Secondly the oil and coal industries and their powerful corporations have made mega-profits for more than a hundred years. Investment in these industries in unlikely to shift without a massive reduction in profit levels. The current carbon trading and tax schemes do not even come close to achieving this result.

Assuming that the profitability of carbon intensive industries is significant impacted via schemes like carbon trading, there is no guarantee that this investment will flow to into renewable energy production and other sustainable industries. Moreover there is no reason to expect that these new industries would spring up in the communities effected by the closure of carbon intensive industries. Private capital always seeks the highest return which maybe not be in renewable energy and is unlikely to be in the Latrobe or Hunter Valley.

Green Jobs

Parts of the Australian union movement have come behind big corporations seeking to protect dirty industries. They claim that these industries should be shielded in order to protect the jobs of their members and maintain communities. These views reflect the legitimate concerns many working people employed in carbon intensive industries have raised about employment security. The promise of a “green job” provided at some point in the future by “green private investment” understandably does not inspire great confidence. In communities already devastated by unemployment the concern is even greater.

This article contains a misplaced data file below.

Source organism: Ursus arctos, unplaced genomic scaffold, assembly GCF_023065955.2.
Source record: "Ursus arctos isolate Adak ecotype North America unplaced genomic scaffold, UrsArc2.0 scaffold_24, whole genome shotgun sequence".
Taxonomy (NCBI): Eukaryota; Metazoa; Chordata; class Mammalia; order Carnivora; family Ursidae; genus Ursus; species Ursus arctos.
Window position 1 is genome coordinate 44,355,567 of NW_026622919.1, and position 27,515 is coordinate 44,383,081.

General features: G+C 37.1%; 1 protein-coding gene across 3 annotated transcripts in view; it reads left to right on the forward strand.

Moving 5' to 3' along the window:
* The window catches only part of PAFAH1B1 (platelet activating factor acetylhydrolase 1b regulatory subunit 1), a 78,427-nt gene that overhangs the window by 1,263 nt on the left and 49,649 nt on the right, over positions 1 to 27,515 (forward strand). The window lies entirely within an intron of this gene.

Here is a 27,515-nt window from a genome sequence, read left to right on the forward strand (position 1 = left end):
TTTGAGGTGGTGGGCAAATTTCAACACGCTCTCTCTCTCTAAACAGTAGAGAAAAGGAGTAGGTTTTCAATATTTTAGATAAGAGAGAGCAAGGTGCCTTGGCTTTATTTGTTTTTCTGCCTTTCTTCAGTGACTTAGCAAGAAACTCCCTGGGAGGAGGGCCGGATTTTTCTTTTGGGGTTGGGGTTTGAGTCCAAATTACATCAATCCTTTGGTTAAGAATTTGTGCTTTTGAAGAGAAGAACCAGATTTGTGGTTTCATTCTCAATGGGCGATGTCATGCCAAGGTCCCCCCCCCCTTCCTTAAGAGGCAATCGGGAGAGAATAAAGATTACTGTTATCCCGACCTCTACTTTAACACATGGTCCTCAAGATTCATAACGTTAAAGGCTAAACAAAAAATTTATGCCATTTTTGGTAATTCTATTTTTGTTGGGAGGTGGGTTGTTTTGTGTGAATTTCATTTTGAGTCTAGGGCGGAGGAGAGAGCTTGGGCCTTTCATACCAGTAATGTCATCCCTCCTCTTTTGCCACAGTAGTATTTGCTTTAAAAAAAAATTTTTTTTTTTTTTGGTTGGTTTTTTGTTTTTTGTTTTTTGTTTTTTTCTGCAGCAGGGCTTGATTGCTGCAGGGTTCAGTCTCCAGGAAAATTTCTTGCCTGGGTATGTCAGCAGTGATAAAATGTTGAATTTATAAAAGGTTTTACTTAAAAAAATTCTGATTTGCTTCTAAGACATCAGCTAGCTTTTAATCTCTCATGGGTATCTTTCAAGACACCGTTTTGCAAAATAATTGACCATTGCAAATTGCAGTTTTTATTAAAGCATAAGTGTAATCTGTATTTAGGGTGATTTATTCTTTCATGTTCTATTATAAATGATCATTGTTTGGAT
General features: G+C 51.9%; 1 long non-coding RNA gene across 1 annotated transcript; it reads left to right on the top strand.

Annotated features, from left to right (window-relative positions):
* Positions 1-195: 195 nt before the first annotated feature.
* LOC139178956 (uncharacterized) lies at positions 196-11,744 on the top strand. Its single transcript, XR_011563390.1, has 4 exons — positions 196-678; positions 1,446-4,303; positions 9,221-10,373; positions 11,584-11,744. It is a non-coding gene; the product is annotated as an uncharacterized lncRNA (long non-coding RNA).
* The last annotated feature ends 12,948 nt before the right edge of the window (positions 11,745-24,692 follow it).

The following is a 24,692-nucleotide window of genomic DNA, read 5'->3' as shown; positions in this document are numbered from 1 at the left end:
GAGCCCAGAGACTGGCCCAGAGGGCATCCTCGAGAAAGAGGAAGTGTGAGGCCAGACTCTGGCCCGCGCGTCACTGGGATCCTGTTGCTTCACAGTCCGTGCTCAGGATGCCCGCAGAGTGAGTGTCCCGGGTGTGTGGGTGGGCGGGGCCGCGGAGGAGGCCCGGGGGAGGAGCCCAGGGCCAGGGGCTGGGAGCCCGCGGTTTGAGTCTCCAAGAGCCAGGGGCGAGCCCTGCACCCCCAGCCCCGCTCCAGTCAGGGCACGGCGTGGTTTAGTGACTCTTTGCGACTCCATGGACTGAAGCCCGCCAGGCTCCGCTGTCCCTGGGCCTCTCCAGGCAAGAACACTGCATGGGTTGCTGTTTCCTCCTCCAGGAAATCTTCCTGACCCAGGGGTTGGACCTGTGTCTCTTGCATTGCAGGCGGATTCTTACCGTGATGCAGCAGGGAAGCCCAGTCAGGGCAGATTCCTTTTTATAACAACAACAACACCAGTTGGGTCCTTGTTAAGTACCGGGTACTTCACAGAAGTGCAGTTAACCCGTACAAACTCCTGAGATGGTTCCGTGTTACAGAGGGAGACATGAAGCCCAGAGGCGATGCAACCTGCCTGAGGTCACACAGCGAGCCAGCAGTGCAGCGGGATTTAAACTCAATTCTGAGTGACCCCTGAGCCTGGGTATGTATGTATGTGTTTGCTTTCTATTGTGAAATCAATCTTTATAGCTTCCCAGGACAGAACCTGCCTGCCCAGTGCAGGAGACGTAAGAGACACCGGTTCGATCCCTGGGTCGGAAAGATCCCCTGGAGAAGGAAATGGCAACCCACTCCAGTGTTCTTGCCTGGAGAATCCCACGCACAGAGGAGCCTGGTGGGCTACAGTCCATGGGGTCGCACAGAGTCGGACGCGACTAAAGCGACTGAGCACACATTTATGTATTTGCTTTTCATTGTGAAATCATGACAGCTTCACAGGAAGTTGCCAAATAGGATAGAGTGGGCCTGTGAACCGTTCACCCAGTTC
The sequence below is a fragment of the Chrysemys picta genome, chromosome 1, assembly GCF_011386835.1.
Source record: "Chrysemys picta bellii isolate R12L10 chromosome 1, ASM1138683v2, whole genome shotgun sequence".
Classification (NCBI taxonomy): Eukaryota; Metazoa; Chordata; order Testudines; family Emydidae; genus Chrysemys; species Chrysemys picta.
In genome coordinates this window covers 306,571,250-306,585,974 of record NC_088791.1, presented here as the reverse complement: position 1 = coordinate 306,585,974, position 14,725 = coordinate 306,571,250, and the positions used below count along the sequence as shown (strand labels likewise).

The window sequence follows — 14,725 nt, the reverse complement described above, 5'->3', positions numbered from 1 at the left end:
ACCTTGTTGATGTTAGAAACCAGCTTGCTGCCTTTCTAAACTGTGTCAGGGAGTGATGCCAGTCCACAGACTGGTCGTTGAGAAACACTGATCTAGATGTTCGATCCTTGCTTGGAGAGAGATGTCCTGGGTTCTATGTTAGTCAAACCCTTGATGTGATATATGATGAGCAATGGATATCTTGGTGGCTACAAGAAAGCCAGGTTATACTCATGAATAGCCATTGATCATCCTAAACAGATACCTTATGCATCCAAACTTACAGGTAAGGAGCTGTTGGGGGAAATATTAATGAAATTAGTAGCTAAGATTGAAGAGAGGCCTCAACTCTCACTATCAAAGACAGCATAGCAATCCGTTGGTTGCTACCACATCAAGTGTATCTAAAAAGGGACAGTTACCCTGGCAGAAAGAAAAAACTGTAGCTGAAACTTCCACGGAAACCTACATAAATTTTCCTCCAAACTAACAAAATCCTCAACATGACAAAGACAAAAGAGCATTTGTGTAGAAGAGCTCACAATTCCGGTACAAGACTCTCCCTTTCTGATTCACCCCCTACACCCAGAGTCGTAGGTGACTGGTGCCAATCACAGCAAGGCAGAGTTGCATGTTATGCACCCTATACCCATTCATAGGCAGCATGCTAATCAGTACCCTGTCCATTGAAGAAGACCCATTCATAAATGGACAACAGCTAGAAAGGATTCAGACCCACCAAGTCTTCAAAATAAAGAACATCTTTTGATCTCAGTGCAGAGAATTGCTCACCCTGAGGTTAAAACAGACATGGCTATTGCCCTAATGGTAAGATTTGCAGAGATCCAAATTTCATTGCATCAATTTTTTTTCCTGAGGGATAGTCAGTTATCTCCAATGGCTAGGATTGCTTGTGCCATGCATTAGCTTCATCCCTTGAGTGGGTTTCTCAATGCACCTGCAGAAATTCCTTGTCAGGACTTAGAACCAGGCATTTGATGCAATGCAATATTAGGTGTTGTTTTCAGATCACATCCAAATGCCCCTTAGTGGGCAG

A real “just transition”

In the Socialist Alliance we believe that all us active in the union and environmental movements need to urgently pursue a serious discussion about how to move to renewable and maintain well paid jobs in local communities. We need to turn the phrase “just transition” into a practical discussion not just a motherhood statement tacked on the end of our leaflets.

We believe that it is possible to rapidly transition to renewable without causing large scale unemployment in communities like the Latrobe Valley. This means not relying on the vagaries of “the market” to spontaneously replace lost jobs. Government must develop a comprehensive plan to create industries in communities that will be most impacted by the closure of fossil fuel intensive industry. Part of this plan must include a skilled audit to assess what training is needed to shift workers from carbon intensive industries into alternate employment.